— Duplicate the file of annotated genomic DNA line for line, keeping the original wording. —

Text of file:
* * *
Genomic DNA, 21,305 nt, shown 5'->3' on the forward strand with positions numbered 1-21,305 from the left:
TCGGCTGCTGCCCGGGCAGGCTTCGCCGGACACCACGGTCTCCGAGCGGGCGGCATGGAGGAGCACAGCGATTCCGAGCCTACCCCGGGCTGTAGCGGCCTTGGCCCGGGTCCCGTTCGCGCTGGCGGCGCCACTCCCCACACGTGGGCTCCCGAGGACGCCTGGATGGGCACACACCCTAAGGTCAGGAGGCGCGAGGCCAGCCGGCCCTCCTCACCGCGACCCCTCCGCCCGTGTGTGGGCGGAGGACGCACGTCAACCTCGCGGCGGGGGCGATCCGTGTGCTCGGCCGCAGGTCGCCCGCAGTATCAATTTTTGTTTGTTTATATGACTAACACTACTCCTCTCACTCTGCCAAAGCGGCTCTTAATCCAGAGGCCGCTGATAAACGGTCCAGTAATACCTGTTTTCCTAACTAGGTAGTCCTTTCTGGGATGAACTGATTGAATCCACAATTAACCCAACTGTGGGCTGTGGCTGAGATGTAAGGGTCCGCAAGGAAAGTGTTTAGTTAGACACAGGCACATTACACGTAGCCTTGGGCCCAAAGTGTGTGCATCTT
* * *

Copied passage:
Genomic DNA, 21,305 nt, shown 5'->3' on the forward strand with positions numbered 1-21,305 from the left:
TCGGCTGCTGCCCGGGCAGGCTTCGCCGGACACCACGGTCTCCGAGCGGGCGGCATGGAGGAGCACAGCGATTCCGAGCCTACCCCGGGCTGTAGCGGCCTTGGCCCGGGTCCCGTTCGCGCTGGCGGCGCCACTCCCCACACGTGGGCTCCCGAGGACGCCTGGATGGGCACACACCCTAAGGTCAGGAGGCGCGAGGCCAGCCGGCCCTCCTCACCGCGACCCCTCCGCCCGTGTGTGGGCGGAGGACGCACGTCAACCTCGCGGCGGGGGCGATCCGTGTGCTCGGCCGCAGGTCGCCCGCAGTATCAATTTTTGTTTGTTTATATGACTAACACTACTCCTCTCACTCTGCCAAAGCGGCTCTTAATCCAGAGGCCGCTGATAAACGGTCCAGTAATACCTGTTTTCCTAACTAGGTAGTCCTTTCTGGGATGAACTGATTGAATCCACAATTAACCCAACTGTGGGCTGTGGCTGAGATGTAAGGGTCCGCAAGGAAAGTGTTTAGTTAGACACAGGCACATTACACGTAGCCTTGGGCCCAAAGTGTGTGCATCTT